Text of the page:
Saturday, October 24, 2009

Turkish tile

Recently, my mother went to Turkey and brought back these photos of the interior of some of the mosques she visited. I love all the abstract designs and the bright colors.

Friday, August 28, 2009

Ultra-Thin Technical Porcelain

For several years, tiles have been getting larger and larger. This year, several manufacturers have introduced ultra-thin, high-performance, large-format porcelain tile. These tiles are very light, minimizing transportation burdens and reducing installation costs, which is great for the environment.

Here are some of the new introductions:

SlimmKer by Inalco is 4 mm thick porcelain, available in 18” x 35.” It is easy to cut or perforate, and is lightweight. A new anchorage system allows for easy replacement, reducing landfill waste and demolition mess.

Ceramiche Ceasar offers large format porcelain, 3m x 1m and only 4.6 mm thick, mounted on fiberglass, with 40% recycled content.

Lea North America introduced SlimTech, a 3mm thick tile. According to Cesare Cabani, "The tile has all certifications for eco you could possibly get." Slimtech is the result of a rolling and compression technology, which totally modifies the traditional production process, the tile is extremely resistant, easy to install and flexible.

Provenza's EcoMood is a very thin tile for walls and floors with texture available in large format. It consists of 40% certified recycled content.

Kerlite by Cotto D'Este offers a range of colors and sizes in 3mm thick porcelain tile for interior and exterior cladding. Optional fiberglass backing adds one half millimeter to the thickness. The tiles are available up to 3m x 1m.

Thursday, August 13, 2009

Villa Lagoon Tiles

These cement tiles were designed by Lundy Wilder, who built a hurricane-proof house in Gulf Shores, Alabama. The house survived direct hits from major hurricanes, Ivan and Katrina.

Doesn't the pattern look like a stylized representation of radar images of the eye of a hurricane with spinning clouds? Maybe that was Lundy's intention? Either way, it is a classy pattern and these tiles would look just as great outside of hurricane alley.

Tuesday, July 14, 2009

Up next

I've been interviewing lots of interesting people for my next article about tile. More information and some gorgeous images coming soon.

Monday, June 29, 2009

Crossville's recycling program

Word has it that Crossville has begun its newest recycling program.

Marketing manager Laurie Lyza explained the process to me at Coverings, "We're going to be able to recycle fired tile. This is a huge investment, but it will solve the problem of how to make new tile from old tile."

Previously, it was not possible to recycle post-industrial and post-consumer tile. Crossville already reused scrap powders and unfired tile (as do other manufacturers.) Still, hundreds of millions of pounds of damaged tiles went to landfills each year.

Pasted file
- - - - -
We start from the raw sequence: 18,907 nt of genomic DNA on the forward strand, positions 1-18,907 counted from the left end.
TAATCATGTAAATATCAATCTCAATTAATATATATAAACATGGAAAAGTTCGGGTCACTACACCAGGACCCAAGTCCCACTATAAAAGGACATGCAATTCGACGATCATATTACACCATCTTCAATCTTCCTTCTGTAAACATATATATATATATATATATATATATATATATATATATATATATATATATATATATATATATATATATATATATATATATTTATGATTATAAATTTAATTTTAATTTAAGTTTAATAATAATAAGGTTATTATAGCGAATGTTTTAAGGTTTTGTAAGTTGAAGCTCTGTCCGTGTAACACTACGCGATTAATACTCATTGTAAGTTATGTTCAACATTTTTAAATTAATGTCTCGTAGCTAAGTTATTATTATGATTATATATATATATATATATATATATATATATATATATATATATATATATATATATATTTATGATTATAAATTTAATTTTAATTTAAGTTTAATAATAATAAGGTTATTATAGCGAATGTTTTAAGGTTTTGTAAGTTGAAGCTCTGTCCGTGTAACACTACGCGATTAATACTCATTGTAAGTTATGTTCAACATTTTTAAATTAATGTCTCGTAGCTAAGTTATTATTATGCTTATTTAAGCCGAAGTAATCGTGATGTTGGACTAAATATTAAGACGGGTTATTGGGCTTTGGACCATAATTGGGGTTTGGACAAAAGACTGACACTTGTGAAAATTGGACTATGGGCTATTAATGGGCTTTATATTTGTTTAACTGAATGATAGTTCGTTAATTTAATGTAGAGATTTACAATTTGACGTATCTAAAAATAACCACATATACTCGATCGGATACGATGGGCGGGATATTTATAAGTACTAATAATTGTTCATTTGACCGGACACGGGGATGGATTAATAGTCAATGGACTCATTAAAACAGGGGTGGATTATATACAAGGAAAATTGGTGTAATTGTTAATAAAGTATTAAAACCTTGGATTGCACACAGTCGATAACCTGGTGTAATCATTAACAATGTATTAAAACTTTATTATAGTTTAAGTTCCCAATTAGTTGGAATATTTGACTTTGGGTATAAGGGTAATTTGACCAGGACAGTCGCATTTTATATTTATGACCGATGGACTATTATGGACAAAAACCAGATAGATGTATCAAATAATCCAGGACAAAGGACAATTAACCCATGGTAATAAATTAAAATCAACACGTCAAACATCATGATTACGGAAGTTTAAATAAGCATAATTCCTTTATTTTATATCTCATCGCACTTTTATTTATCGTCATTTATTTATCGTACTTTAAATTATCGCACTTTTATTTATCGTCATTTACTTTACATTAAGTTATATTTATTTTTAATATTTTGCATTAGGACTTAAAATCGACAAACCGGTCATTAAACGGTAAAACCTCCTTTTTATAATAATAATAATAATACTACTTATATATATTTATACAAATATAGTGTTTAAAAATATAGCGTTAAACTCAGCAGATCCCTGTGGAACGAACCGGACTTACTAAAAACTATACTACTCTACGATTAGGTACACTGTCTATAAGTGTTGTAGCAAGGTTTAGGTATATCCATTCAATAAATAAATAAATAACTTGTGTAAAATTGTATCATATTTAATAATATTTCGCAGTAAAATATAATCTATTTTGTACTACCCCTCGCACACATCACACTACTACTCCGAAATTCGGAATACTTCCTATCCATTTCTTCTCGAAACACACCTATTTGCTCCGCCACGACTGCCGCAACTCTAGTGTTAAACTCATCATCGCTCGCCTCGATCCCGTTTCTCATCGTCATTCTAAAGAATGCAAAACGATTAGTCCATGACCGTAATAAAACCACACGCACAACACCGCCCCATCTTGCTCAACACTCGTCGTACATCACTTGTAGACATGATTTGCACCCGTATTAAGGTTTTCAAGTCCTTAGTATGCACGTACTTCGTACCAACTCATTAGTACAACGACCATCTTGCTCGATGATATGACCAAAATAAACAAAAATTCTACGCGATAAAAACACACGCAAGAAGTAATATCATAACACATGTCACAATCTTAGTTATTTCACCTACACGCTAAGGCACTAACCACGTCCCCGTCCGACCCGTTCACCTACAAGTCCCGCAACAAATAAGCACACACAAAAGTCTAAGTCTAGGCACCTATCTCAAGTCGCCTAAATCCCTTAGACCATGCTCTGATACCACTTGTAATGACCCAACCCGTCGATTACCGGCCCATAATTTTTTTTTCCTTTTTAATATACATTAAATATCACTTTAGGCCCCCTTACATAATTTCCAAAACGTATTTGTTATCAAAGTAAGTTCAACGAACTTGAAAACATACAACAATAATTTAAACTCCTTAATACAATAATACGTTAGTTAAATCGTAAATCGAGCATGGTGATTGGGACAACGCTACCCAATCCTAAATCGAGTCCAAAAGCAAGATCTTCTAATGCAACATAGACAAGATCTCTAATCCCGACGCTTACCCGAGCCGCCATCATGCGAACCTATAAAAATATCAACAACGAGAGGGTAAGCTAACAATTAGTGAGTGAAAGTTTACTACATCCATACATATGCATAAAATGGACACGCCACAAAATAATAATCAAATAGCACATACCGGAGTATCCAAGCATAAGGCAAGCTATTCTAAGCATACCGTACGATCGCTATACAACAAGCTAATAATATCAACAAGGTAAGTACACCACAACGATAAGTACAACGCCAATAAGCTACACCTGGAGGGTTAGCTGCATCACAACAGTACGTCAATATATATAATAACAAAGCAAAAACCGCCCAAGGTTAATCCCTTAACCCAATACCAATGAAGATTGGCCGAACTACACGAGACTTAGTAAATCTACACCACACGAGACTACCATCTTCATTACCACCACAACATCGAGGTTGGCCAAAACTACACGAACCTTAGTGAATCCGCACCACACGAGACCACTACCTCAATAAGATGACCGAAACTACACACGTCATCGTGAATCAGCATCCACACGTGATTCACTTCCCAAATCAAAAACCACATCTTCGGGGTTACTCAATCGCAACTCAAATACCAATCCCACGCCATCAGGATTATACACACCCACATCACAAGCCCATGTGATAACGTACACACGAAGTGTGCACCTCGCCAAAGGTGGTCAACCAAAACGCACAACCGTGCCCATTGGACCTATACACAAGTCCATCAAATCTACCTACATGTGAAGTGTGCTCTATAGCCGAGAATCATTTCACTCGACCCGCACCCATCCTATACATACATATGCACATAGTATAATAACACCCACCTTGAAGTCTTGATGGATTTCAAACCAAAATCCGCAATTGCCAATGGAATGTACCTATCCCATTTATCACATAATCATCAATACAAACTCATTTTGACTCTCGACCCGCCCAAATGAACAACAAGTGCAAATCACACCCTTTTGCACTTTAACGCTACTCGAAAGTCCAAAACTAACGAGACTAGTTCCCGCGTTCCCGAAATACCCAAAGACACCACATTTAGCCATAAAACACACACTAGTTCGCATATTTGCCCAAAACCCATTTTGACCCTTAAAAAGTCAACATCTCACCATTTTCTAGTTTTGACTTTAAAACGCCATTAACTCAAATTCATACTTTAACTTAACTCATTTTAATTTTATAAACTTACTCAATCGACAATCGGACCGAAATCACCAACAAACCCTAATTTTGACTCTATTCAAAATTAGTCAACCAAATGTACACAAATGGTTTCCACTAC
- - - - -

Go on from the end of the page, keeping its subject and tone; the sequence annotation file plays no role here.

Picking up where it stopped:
"We'll implement a tile take back program for previously installed tiles, resolving the issue: 'What do you do with a product that was designed to last forever?' Well, we're working out the details and this summer we will start productions with our fired tiles," said Lyza.

Monday, April 27, 2009

Tiles that should come in green, but probably won't

Several companies announced new product lines slated for late 2009 production. These tiles will use clean air technology to fight pollution. Ceracasa Tile's 'BionicTile' cleans the air by converting nitrous oxide to inert nitrates. StonePeak's new photo catalytic titanium dioxide tile uses nanotechnology to clean the air.

They both sound like a fabulous idea. If they work, let's clad all our buildings in them!

Saturday, April 25, 2009


Well, I survived a busy week at Coverings in Chicago. It was less hectic than usual, but my impression was that the people who were there were pretty serious. There weren't as many folks there who were just looking. Manufacturers and vendors seemed happily surprised that there were a considerable amount of orders. Maybe because fewer people were there, there was less competition?

I'll be posting images later this week, so stop back for a look!

Wednesday, April 15, 2009

Glass tile

Glass tile: It's not just for pool surrounds anymore.

Considering that glass has been around for thousands of years, it is amazing how much progress has been made in glass tile manufacturing in the last ten years.

As you can see from this beautiful example from Interstyle, glass tile can be seen in just about any size, color, texture or finish imaginable and it can be used pretty much anywhere ceramic tile is appropriate.

According to Patricia Hart McMillan, coauthor of Glass Tile Inspirations for Kitchens & Baths. "As an interior designer, I appreciate the gloriously unique light-refracting quality of glass tile that adds an exciting liveliness unmatched by any other surface material. One manufacturer described the interaction one has with glass tile as 'dancing with the light'."

"I am thrilled with the variety of glass tile, so that there is a color, texture, finish and size (or combination of sizes and shapes) appropriate for any and every interior style and period," says McMillan.

Glass tile mosaics

Gorgeous glass mosaics